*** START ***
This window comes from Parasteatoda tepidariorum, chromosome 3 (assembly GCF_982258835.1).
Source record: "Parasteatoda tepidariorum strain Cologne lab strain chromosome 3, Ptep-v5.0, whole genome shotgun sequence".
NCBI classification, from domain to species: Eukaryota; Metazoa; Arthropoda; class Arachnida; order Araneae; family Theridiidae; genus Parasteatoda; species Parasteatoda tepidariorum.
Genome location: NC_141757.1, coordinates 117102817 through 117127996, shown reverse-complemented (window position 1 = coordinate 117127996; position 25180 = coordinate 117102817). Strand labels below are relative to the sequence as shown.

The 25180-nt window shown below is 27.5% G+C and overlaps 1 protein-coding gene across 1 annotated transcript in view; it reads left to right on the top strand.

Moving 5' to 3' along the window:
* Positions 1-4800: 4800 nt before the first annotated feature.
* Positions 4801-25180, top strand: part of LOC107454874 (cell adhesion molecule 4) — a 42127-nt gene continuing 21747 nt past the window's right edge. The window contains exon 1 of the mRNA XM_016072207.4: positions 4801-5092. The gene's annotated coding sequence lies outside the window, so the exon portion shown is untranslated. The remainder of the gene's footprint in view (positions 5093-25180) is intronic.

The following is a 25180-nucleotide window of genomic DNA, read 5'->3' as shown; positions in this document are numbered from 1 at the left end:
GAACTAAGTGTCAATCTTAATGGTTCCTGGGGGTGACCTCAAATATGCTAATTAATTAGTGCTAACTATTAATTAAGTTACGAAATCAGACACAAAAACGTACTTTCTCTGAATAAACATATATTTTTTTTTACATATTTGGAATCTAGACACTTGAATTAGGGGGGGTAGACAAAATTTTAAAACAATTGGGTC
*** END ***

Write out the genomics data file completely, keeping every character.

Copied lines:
This window comes from Parasteatoda tepidariorum, chromosome 3 (assembly GCF_982258835.1).
Source record: "Parasteatoda tepidariorum strain Cologne lab strain chromosome 3, Ptep-v5.0, whole genome shotgun sequence".
NCBI classification, from domain to species: Eukaryota; Metazoa; Arthropoda; class Arachnida; order Araneae; family Theridiidae; genus Parasteatoda; species Parasteatoda tepidariorum.
Genome location: NC_141757.1, coordinates 117102817 through 117127996, shown reverse-complemented (window position 1 = coordinate 117127996; position 25180 = coordinate 117102817). Strand labels below are relative to the sequence as shown.

The 25180-nt window shown below is 27.5% G+C and overlaps 1 protein-coding gene across 1 annotated transcript in view; it reads left to right on the top strand.

Moving 5' to 3' along the window:
* Positions 1-4800: 4800 nt before the first annotated feature.
* Positions 4801-25180, top strand: part of LOC107454874 (cell adhesion molecule 4) — a 42127-nt gene continuing 21747 nt past the window's right edge. The window contains exon 1 of the mRNA XM_016072207.4: positions 4801-5092. The gene's annotated coding sequence lies outside the window, so the exon portion shown is untranslated. The remainder of the gene's footprint in view (positions 5093-25180) is intronic.

The following is a 25180-nucleotide window of genomic DNA, read 5'->3' as shown; positions in this document are numbered from 1 at the left end:
GAACTAAGTGTCAATCTTAATGGTTCCTGGGGGTGACCTCAAATATGCTAATTAATTAGTGCTAACTATTAATTAAGTTACGAAATCAGACACAAAAACGTACTTTCTCTGAATAAACATATATTTTTTTTTACATATTTGGAATCTAGACACTTGAATTAGGGGGGGTAGACAAAATTTTAAAACAATTGGGTC